FIG. 7 discloses a third embodiment of the present invention that uses a pneumatic control system with an open control system for applying additional tension to the roller. An alignment set point 96 for a pad/belt 15 establishes the initial or base alignment for pad/belt 15. An alignment sensor 98 generates an alignment signal 97 that indicates the relative position of pad/belt 15 on a roller 32 (of FIG. 1) and a drive spindle 13 (of FIG. 1). A controller 83 monitors and controls the alignment and tensioning required to keep pad/belt 15 aligned on the rollers. The controller 83 further comprises an alignment subsystem 94 and a tension subsystem 84. The alignment subsystem 94 compares the alignment signal 97 to the alignment set point 96. The alignment subsystem 94 will generate an out of alignment signal, 90 (-) or 92 (+), that causes the tension subsystem 84 to generate a signal to cause a tensioner, 102 or 104, to apply additional tension to the spindle 14 that will move the pad/belt 15 back into alignment. Although this embodiment of the present invention comprises a comparator for the alignment subsystem 94, other types of devices or systems capable of comparing signals are suitable for use as an alignment subsystem as well, including microprocessor based controllers.

The tension subsystem 84 will cause the appropriate tensioner, 102 or 104, to apply additional tension when the alignment subsystem 94 generates an out of alignment signal 90 (-) or 92 (+). The tensioners, 102 or 104, in this embodiment comprise pneumatic cylinders. A common pneumatic air supply enters into tension subsystem 84 through an inlet 80. A common exhaust 82 allows excess air to vent into the atmosphere.

When tension subsystem 84 receives the out of alignment signal 90 (-), tension subsystem 84 will increase the air pressure through control port 88 (-) to the tensioner (pneumatic cylinder) 102. The increased tension or force on the (+) end of spindle 14 increases the tension of pad/belt 15 on roller 34 and will cause the pad/belt 15 to move or shift to the 19 (-) direction. Likewise, on receipt of the out of alignment signal 92 (+), tension subsystem 84 will increase the air pressure through control port 86 (+) to the tensioner (pneumatic cylinder) 104. The increased tension or force on the (-) end of spindle 14 increases the tension of pad/belt 15 on roller 34 and will cause pad/belt 15 to move or shift to the 19 (+) direction.

In this embodiment, each tensioner, 102 and 104, further comprises, for example, a pneumatic four stage cylinder with a bore diameter of 2.5 inches manufactured by Starcyl Canada Inc. of Quebec in Canada. At 100 psi air pressure each pneumatic cylinder will transmit about 1880 lb/f. Additionally, the tension subsystem 84 further comprises a single pneumatic differential pressure control valve, using for example, a Dyval Model 2SP valve by Dynamic Valves Inc. (Dyval) of Palo Alto, Calif. The Dyval Model 2SP has two single-stage pressure control valves where each separate valve of the 2SP is an independent valve with common supply and return port. In this embodiment, the two valves connect out of phase to each other to produce a high gain pressure differential output in response to the out of alignment signals 90 (-) and 92(+).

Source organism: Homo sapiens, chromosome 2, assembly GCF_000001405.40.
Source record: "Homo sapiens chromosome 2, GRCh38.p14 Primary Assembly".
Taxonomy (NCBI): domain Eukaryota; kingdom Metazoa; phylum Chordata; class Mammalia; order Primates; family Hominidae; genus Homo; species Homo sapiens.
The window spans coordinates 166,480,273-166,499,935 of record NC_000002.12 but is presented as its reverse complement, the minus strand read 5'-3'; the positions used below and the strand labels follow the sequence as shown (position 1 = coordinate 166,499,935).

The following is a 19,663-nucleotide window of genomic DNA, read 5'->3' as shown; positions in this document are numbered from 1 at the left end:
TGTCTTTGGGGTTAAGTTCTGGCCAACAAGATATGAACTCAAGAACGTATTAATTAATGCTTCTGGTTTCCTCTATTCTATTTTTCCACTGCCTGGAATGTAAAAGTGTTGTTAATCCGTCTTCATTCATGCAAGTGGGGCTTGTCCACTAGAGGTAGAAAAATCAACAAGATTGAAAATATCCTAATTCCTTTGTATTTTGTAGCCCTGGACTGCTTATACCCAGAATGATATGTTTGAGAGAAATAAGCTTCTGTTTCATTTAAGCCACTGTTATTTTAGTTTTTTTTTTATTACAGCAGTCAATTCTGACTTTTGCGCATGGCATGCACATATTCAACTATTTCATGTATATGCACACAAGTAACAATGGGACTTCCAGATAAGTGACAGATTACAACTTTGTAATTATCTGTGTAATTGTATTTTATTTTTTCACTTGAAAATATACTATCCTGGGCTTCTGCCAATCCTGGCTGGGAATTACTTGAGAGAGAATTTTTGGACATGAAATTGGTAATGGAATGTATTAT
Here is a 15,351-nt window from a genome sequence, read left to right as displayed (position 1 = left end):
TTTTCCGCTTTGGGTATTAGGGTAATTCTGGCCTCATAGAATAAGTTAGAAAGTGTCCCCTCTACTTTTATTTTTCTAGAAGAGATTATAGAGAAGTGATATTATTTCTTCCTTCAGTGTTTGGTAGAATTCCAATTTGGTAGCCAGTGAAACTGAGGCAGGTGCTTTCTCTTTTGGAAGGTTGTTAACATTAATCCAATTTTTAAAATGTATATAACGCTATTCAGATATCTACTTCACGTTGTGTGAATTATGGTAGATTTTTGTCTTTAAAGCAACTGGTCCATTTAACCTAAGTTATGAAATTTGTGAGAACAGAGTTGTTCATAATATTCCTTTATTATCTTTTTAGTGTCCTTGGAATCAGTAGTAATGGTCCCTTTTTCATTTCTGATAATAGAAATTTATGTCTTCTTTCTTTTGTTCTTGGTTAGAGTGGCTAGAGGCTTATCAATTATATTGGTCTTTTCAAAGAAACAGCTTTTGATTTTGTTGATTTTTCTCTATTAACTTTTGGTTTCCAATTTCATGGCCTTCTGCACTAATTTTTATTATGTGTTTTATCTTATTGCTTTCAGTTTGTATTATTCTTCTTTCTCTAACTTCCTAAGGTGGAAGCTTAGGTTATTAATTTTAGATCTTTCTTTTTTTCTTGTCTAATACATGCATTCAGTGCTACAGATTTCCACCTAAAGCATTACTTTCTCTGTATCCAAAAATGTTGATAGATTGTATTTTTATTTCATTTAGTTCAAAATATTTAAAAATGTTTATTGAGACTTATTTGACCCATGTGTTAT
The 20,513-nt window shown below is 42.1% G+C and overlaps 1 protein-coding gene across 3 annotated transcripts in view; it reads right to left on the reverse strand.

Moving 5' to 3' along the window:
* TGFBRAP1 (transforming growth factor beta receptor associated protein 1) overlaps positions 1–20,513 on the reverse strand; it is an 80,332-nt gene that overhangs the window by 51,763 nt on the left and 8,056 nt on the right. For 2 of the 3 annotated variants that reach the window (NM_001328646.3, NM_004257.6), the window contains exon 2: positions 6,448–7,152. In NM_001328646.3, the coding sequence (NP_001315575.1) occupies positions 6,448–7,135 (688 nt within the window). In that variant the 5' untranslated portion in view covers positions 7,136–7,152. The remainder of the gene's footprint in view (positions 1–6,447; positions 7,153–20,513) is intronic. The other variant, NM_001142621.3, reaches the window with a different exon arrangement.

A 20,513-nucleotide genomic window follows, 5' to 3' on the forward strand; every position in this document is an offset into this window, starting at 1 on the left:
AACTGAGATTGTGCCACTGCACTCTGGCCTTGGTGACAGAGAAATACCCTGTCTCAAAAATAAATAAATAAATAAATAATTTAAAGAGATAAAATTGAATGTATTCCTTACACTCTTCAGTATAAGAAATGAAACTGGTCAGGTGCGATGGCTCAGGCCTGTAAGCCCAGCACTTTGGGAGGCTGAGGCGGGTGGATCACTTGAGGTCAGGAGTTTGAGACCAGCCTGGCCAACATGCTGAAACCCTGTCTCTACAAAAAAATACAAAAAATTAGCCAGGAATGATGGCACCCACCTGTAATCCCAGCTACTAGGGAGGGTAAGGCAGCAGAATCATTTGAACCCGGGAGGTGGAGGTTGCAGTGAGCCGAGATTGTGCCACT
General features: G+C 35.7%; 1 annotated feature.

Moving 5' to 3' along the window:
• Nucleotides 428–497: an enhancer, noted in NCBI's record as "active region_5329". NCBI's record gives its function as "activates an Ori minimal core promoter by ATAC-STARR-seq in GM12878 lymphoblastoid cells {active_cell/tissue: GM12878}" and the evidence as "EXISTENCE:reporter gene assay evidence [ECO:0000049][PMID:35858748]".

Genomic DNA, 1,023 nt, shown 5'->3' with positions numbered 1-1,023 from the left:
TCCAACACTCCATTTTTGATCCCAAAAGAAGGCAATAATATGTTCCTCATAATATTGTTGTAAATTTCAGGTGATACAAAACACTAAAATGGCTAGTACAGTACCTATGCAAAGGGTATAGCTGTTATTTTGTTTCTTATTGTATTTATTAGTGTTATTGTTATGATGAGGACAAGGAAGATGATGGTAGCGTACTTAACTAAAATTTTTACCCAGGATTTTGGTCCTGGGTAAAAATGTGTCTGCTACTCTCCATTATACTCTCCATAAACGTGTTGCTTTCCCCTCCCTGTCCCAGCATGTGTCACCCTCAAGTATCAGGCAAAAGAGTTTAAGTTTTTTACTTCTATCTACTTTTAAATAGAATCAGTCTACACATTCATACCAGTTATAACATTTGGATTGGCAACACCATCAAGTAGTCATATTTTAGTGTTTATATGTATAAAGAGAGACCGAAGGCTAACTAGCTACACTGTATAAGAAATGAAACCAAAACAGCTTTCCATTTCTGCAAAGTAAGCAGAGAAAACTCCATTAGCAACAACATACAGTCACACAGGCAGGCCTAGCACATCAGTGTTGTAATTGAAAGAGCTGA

The present invention describes an apparatus and method for aligning a pad and belt combination on a roller used in linear planarization for chemical mechanical polishing. An advantage of the present invention over prior linear polishers is that the present invention keeps the pad/belt aligned on the roller. An advantage of keeping the pad and belt aligned is that the linear polishing tool will apply an even planarization to the wafer. If the pad and belt go out of alignment, then uneven planarization of the wafer or even no planarization of the wafer will occur. In the worst case, the pad and belt could even come completely off of the rollers. The present invention comprises an alignment sensor that senses the alignment of the pad/belt, a tensioner that tensions the pad/belt on a roller, and a controller that controls the alignment of the pad/belt by controlling the tensioner.

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Classifications
U.S. Classification451/5, 451/289, 451/41, 451/311, 451/499
International ClassificationB24B37/04, B24B21/20
Cooperative ClassificationB24B37/04, B24B21/20
European ClassificationB24B37/04, B24B21/20